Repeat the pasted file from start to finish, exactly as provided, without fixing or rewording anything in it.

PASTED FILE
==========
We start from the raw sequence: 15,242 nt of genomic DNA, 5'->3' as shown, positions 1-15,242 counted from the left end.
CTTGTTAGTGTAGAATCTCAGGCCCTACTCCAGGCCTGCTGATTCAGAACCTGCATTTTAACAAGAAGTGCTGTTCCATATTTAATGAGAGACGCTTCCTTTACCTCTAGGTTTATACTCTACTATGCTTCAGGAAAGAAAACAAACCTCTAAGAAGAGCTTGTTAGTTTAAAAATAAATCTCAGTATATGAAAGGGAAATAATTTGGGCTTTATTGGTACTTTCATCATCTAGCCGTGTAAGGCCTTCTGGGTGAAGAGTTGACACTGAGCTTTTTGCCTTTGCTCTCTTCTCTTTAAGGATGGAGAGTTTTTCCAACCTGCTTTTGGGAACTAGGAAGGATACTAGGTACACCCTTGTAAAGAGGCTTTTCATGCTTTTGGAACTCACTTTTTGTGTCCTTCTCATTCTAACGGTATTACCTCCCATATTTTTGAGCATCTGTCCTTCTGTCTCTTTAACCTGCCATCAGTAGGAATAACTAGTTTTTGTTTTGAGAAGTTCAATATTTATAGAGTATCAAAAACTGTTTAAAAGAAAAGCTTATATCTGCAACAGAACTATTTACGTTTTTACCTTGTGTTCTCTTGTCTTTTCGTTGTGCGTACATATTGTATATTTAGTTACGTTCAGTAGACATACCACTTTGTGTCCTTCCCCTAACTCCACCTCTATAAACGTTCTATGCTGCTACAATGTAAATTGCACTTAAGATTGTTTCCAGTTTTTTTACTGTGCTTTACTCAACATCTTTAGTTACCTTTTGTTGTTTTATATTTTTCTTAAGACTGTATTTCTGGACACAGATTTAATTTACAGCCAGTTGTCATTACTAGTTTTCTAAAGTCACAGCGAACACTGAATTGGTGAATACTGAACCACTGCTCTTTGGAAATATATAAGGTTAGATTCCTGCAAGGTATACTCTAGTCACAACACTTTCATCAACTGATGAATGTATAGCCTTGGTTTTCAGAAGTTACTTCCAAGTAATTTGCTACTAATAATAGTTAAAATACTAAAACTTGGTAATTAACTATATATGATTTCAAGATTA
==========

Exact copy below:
We start from the raw sequence: 15,242 nt of genomic DNA, 5'->3' as shown, positions 1-15,242 counted from the left end.
CTTGTTAGTGTAGAATCTCAGGCCCTACTCCAGGCCTGCTGATTCAGAACCTGCATTTTAACAAGAAGTGCTGTTCCATATTTAATGAGAGACGCTTCCTTTACCTCTAGGTTTATACTCTACTATGCTTCAGGAAAGAAAACAAACCTCTAAGAAGAGCTTGTTAGTTTAAAAATAAATCTCAGTATATGAAAGGGAAATAATTTGGGCTTTATTGGTACTTTCATCATCTAGCCGTGTAAGGCCTTCTGGGTGAAGAGTTGACACTGAGCTTTTTGCCTTTGCTCTCTTCTCTTTAAGGATGGAGAGTTTTTCCAACCTGCTTTTGGGAACTAGGAAGGATACTAGGTACACCCTTGTAAAGAGGCTTTTCATGCTTTTGGAACTCACTTTTTGTGTCCTTCTCATTCTAACGGTATTACCTCCCATATTTTTGAGCATCTGTCCTTCTGTCTCTTTAACCTGCCATCAGTAGGAATAACTAGTTTTTGTTTTGAGAAGTTCAATATTTATAGAGTATCAAAAACTGTTTAAAAGAAAAGCTTATATCTGCAACAGAACTATTTACGTTTTTACCTTGTGTTCTCTTGTCTTTTCGTTGTGCGTACATATTGTATATTTAGTTACGTTCAGTAGACATACCACTTTGTGTCCTTCCCCTAACTCCACCTCTATAAACGTTCTATGCTGCTACAATGTAAATTGCACTTAAGATTGTTTCCAGTTTTTTTACTGTGCTTTACTCAACATCTTTAGTTACCTTTTGTTGTTTTATATTTTTCTTAAGACTGTATTTCTGGACACAGATTTAATTTACAGCCAGTTGTCATTACTAGTTTTCTAAAGTCACAGCGAACACTGAATTGGTGAATACTGAACCACTGCTCTTTGGAAATATATAAGGTTAGATTCCTGCAAGGTATACTCTAGTCACAACACTTTCATCAACTGATGAATGTATAGCCTTGGTTTTCAGAAGTTACTTCCAAGTAATTTGCTACTAATAATAGTTAAAATACTAAAACTTGGTAATTAACTATATATGATTTCAAGATTA